“We start monitoring the jet stream on long-range numerical forecast models that are available on specialised weather websites, from the beginning of May. When the data across different models begin to show a consistent low pressure pattern pushing into the Rockies, we book our flights. I’m lucky to have an accommodating boss who lets me leave within five days. We fly to whichever international airport is closest to the severe weather, be it Dallas, Oklahoma City or even as far up north as Minneapolis. Anywhere along Tornado Alley in the Great Plains.” And then the wait begins.
As anyone who has watched the 90’s cult film Twister knows, finding and pinpointing storms used to require a lot of big, sophisticated equipment, a degree in meteorology and a whole lot of luck. Today, open access to advanced meteorological technology means that anyone with a basic knowledge of weather patterns and the right equipment can find a storm and follow it. During their annual 10-day trip, Rafael and his two fellow storm-chasers (old friends from high school), are permanently hooked up to radar, satellite feeds and navigation systems. They drive nearly 7000km per week, spending up to 16 hours a day in the car. “You need to have patience, there’s a lot of sitting around in diners plotting the next move. And a lot of fast food!”
As the team’s weather forecaster, Rafael constantly watches and analyses the figures on screen and scans the horizon out of the sturdy 4x4 SUV window for the first signs of a storm. Then it’s about choosing the right storm to follow, as not all turn into a spectacle. The goal is to get into a good position early. Ideally, ahead of the storm, in an open plain with clear views, a clear exit route and then let the tornado come to you.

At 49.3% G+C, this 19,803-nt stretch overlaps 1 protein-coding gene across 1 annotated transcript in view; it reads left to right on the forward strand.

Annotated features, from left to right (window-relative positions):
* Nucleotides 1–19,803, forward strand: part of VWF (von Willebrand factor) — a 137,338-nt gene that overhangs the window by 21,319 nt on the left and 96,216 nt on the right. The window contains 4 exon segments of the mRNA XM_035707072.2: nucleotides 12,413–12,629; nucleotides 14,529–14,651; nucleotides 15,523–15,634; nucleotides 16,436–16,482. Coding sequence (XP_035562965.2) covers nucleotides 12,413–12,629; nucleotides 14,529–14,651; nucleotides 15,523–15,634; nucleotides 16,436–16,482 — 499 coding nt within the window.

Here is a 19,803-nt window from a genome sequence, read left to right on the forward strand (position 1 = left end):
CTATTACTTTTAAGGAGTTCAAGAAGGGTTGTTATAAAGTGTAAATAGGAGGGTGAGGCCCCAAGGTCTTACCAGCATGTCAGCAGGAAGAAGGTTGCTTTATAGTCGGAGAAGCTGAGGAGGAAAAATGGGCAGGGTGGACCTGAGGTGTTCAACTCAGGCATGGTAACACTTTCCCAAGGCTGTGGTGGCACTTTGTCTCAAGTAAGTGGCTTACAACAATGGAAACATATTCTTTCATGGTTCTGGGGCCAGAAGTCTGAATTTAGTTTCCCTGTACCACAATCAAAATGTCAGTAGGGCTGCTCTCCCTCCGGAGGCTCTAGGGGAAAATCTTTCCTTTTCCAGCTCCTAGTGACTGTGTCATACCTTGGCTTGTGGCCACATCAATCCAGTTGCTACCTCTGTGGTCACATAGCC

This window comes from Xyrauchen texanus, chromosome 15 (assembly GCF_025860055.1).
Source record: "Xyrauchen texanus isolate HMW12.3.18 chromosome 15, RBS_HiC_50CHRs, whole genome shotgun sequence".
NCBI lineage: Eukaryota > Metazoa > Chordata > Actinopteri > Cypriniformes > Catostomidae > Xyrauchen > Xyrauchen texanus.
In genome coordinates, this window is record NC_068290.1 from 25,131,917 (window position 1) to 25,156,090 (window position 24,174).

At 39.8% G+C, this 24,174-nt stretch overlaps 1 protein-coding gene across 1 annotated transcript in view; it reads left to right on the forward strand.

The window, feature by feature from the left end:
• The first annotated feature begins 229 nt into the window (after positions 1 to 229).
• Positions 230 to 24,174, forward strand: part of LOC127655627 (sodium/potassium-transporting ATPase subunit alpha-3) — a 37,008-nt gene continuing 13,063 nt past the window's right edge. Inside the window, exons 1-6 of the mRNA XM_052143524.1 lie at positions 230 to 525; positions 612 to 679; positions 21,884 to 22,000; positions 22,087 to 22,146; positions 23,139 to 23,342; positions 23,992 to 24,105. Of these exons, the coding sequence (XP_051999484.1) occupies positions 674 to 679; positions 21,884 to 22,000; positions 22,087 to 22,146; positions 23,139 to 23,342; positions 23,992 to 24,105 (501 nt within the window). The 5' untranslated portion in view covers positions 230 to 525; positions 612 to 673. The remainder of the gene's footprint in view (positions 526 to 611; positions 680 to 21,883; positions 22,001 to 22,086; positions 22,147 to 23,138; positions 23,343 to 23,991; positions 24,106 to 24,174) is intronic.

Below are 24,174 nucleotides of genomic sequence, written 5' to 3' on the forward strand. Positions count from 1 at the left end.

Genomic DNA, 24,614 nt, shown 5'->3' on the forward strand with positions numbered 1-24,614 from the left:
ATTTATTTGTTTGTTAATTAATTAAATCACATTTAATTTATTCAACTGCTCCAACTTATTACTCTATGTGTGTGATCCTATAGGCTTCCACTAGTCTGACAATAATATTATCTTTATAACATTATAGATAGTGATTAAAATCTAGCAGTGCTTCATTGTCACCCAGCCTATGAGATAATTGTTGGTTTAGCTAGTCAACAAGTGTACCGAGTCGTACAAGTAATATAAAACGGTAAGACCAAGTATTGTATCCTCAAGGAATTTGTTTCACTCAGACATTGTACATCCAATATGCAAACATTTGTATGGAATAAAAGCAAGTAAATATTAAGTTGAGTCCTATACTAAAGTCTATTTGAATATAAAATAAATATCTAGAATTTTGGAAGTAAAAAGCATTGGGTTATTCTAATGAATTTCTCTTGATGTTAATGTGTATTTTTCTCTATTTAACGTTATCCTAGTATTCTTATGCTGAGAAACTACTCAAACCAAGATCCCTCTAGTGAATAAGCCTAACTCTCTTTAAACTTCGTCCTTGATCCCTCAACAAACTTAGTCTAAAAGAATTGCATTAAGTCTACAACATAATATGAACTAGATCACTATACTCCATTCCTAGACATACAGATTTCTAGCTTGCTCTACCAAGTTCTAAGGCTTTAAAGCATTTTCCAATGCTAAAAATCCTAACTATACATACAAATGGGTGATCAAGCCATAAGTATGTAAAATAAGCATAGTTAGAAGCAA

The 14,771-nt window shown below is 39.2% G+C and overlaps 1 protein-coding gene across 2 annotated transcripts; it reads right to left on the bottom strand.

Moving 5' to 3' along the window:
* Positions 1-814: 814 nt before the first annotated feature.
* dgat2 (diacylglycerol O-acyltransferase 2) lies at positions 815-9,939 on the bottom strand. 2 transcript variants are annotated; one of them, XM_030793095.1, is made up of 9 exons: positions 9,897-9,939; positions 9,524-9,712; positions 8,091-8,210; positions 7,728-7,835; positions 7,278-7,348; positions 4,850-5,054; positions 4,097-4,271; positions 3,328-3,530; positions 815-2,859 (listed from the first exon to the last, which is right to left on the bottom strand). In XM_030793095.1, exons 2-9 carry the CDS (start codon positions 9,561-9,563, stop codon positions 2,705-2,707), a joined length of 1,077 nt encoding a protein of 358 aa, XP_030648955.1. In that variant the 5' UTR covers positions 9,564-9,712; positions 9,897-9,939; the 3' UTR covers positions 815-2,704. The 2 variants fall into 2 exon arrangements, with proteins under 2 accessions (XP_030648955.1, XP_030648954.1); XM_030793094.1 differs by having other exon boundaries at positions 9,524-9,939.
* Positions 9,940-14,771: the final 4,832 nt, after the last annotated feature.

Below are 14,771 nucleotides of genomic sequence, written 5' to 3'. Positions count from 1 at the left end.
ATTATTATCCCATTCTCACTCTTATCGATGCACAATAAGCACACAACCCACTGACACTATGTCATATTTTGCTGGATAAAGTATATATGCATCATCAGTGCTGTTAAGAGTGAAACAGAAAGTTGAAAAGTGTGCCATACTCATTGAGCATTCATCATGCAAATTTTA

The reality is that storms, like life, are unpredictable. They change direction. Or arrive faster than planned. “Sometimes you just have to get out of there. The sirens are going, the rain is so thick you can’t see further than the SUV’s front bumper and you lose all spatial awareness. That’s when you know. You’ve lost the fight. It’s time to get out.” And getting out is not always possible. “One time in 2018, we were cutting through the most intense part of the storm aka ‘core punching’ to try to get ahead of it, but we took a wrong turn and ended up in a cul-de-sac. The only way out was the way we’d come, straight into the ‘bear’s cage’, where the tornado is hiding behind the thick rain ‘bars’. The safest thing to do is to get out of the SUV, find a ditch, lie as flat as you can and hope the car is still there when it’s all over.”
For Rafael, tornado chasing is about the adventure and uncertainty. “Finding the perfect storm is like a treasure hunt. The data and weather give you all kinds of clues, you have to analyse them and make snap-decisions. It’s a strategy game. The reward is to be witness of the sheer intensity of mother nature.”
Unexpectedly, storm chasing has brought out another passion: sharing the experience online. Through a series of ‘best of’ videos posted to his YouTube channel Destination Tornado Alley, Rafael has gained a solid following with up to 43k views on some of his videos. “I think it’s an activity that people would love to try but don’t necessarily have the opportunity to. Our videos give them a glimpse of what it’s like, especially our live streaming. I’ve developed a creative side I never knew I had. It’s new to me, it goes beyond the adventure.”
The rest of the year Rafael’s holidays are far more traditional, usually at the beach with his family where all he wishes for is blue sky and sunshine. He gets his thrills running in the hills near his home and is currently training for his first ultra-marathon, the 100km Swiss Peaks in September 2021.